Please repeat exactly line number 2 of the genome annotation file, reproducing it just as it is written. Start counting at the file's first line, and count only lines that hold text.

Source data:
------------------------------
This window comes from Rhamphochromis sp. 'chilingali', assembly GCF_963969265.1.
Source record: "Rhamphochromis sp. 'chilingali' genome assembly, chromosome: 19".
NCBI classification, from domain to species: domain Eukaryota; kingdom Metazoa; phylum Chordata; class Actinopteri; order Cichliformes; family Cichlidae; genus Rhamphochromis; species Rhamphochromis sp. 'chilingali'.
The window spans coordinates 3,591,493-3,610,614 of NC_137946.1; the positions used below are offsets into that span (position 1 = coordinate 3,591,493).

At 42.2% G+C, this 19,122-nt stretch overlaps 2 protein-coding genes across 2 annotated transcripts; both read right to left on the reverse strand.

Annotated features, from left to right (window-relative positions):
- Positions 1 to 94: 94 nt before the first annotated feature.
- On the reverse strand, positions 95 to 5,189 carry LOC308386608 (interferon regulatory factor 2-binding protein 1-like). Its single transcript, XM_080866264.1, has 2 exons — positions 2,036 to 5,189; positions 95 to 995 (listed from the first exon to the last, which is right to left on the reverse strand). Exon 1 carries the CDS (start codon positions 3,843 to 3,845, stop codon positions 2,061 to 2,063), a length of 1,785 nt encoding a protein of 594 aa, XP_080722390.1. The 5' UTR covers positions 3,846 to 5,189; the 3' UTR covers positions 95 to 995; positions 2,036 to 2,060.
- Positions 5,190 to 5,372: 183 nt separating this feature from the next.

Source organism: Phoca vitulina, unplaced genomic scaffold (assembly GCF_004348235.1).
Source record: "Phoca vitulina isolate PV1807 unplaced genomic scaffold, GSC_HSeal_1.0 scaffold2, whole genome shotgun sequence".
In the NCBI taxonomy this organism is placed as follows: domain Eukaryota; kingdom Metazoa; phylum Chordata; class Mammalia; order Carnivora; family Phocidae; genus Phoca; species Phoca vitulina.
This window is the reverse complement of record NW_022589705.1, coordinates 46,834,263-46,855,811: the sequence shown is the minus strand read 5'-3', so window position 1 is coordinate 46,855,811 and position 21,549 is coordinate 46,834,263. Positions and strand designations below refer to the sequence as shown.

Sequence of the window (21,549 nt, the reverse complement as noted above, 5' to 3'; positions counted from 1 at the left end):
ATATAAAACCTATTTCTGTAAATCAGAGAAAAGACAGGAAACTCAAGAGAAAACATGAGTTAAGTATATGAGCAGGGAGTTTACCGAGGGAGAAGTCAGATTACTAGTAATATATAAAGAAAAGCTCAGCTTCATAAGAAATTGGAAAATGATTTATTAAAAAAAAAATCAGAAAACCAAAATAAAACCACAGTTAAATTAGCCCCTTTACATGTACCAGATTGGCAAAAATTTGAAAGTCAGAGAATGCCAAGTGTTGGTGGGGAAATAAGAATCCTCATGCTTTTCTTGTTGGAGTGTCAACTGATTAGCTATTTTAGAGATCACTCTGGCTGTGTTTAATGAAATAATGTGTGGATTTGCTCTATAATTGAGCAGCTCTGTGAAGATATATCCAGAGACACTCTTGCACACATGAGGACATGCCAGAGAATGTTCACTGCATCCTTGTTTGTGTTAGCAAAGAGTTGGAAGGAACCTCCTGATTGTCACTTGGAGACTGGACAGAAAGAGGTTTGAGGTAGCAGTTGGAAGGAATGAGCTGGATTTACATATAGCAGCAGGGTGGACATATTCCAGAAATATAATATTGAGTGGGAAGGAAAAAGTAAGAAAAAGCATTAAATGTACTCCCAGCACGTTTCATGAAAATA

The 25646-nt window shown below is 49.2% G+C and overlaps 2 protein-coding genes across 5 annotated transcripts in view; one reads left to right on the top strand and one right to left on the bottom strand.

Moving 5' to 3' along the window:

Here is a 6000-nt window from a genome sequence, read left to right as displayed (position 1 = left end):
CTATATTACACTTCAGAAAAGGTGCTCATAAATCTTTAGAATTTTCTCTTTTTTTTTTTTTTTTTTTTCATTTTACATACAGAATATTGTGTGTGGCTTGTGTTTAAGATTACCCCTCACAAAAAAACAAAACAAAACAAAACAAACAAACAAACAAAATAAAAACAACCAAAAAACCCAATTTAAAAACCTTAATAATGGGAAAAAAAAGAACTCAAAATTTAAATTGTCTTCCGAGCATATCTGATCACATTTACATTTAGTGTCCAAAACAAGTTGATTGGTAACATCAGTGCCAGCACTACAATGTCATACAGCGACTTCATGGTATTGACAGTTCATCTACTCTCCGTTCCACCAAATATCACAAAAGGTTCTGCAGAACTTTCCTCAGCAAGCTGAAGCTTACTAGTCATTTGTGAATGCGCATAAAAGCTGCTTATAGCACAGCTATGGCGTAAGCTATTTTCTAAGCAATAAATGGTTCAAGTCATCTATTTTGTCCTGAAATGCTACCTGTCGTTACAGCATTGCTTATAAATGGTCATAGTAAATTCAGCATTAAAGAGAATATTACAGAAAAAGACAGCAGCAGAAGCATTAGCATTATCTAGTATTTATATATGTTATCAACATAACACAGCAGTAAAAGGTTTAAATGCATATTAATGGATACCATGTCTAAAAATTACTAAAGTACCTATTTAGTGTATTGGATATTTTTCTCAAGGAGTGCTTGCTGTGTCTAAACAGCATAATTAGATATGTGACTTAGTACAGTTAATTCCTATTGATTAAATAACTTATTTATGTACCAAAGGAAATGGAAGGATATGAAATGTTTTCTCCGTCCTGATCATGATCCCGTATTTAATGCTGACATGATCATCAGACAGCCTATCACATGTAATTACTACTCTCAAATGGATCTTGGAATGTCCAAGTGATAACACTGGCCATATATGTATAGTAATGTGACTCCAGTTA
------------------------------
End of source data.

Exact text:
Source record: "Rhamphochromis sp. 'chilingali' genome assembly, chromosome: 19".